As we fast approach next week’s Sydney Motor Sports Park round of the V8 Supercar Championship, we thought we’d use last year’s race there (which was incredibly wet) to look at just what it takes to prepare for a watery V8 Supercar race. You may think it’s as simple as slapping on a set of wet tyres and hitting the track, but as you’ll see below from Car #1 mechanic, Kris Goos and Car #1 Driver, Jamie Whincup, there’s a fair bit more to it. Will it be a wet round again this year? We’ll leave that to the Ubimet weather guys to predict, but you can be assured that if it is, our Bulls will be ready to charge.
JAMIE WHINCUP – DRIVER
RBRA: Coming into what you know is going to be a wet race, does your mindset change at all?
JW: My mindset coming into any race is how can I get my car to the finish line ahead of everyone else and a big part of that is how I drive the car. Maximising a lap in the wet requires a completely different style than the dry, so I would have to say, yes, my mindset does change a lot depending on the conditions.
Would you prefer an out-and-out wet race, or one of those races where it’s partly wet, partly dry?
I would definitely prefer a full wet race rather than an intermediate scenario. Intermediate conditions are by far the hardest conditions a racing driver will face. The racing line (which is dry) has a heap of grip therefore allows the car to go fast around the corners. If the driver make a very small mistake and runs a few centimetres wide on a corner it will then force him/her onto the wet track then the wet grass andl most certainly into the gravel trap or wall.
We’ve spoken with your mechanic below about car prep, but is there anything specific you do for a wet one? Different suit, helmet, vision?
The biggest thing to help the driver in wet conditions is to make sure the car is sealed well so no water gets on the pedals. Wet pedals can cause the driver to slip and slipping of the brake pedal is never good.
How much of a difference do the wet tyres make?
What we call a wet tyre in V8 Supercars is actually a grooved dry tyre which makes it an intermediate tyre. We will race on the intermediate tyre when the track is wet but if it rains really hard and there is standing water on the circuit, it will most likely be red flagged and/or called off.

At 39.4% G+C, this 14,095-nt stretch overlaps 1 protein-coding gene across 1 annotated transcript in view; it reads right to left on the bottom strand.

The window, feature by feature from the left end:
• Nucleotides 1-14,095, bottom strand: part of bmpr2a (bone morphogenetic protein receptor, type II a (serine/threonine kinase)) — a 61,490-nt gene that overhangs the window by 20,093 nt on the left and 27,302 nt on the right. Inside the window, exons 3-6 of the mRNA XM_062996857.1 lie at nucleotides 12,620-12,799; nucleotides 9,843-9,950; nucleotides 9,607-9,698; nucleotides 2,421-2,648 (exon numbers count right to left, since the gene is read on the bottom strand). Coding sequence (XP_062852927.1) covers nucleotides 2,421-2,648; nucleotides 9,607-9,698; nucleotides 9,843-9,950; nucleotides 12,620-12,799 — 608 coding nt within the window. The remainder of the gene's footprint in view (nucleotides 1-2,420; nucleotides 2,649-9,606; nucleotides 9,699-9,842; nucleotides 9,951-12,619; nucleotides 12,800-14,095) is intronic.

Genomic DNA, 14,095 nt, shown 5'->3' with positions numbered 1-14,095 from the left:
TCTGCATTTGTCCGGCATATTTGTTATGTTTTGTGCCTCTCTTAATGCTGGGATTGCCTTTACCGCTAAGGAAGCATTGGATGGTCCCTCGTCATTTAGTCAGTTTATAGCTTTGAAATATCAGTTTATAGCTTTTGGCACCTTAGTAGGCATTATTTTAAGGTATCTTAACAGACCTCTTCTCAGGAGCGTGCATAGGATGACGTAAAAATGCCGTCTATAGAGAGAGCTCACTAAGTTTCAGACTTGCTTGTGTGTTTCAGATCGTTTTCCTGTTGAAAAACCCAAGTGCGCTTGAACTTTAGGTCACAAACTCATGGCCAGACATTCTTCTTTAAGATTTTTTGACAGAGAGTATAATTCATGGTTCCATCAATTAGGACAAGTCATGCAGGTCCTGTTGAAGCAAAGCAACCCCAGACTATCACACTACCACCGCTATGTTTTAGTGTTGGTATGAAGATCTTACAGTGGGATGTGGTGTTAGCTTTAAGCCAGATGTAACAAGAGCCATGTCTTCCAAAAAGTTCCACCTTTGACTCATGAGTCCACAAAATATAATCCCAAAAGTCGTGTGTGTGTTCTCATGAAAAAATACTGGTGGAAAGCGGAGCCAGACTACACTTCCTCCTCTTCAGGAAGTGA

KRIS GOOS – MECHANIC
RBRA: When it’s a really wet race (Like SMSP last year) is there anything you need to do before the car goes out to prepare the car?
KG: When a wet race is inevitable, we start with double checking the interior of the car is sealed. The cabin is hot and does not have awesome air circulation, so if moisture is present it’s a perfect breeding ground for fog. To remedy this anti-fog is applied to all the internal window surfaces. Next we give all the suspension and steering arms a good spray and lubricate where possible to prevent rust. Finally we redirect/blank some ducts that are pointed at the driver so they don’t get wet. A wet and slippery shoe can only end in trouble! And that isn’t cool.
Are the cars pretty good at handling driving and racing in those kind of conditions or does it play havoc with the electrics etc?
The cars are pretty good at handling the wet conditions, although every now and then moisture enters an electrical plug that a month down the track rears its ugly head, causing dramas in anything from a starter motor to a sensor. (the engineers love it when this happens!)
What about cleaning them after? It must get dirty in every little nook and cranny imaginable… is it a mission to clean post event?
You would think cleaning the car after the rain would be the worst thing and it is if the car goes off in the mud, but more serious is the maintenance of all the bearings etc. This blows out the service time and on a three-day turn around really tests your tenacity.
Is it harder on any specific components in the car when it’s really wet like that?
Wet/dry races are especially hard on the wiper system. After a wet/dry race the wiper shaft is removed and crack tested, a wiper motor has as much torque as Red Bull has energy, so a poor shaft could sheer off.
It must make the pit stops a little more interesting when it’s sheeting rain?
When doing a pit-stop in the wet all you can do is laugh in the face of adversity, it’s wet, windy, slippery and cold. Then again, there is no better feeling then stepping up in those high pressure situations.
The Red Bull Racing Australia VF Holden Commodores will be in action at the Sydney Motorsport Park from August 21 – 23. Tickets at Ticketek.
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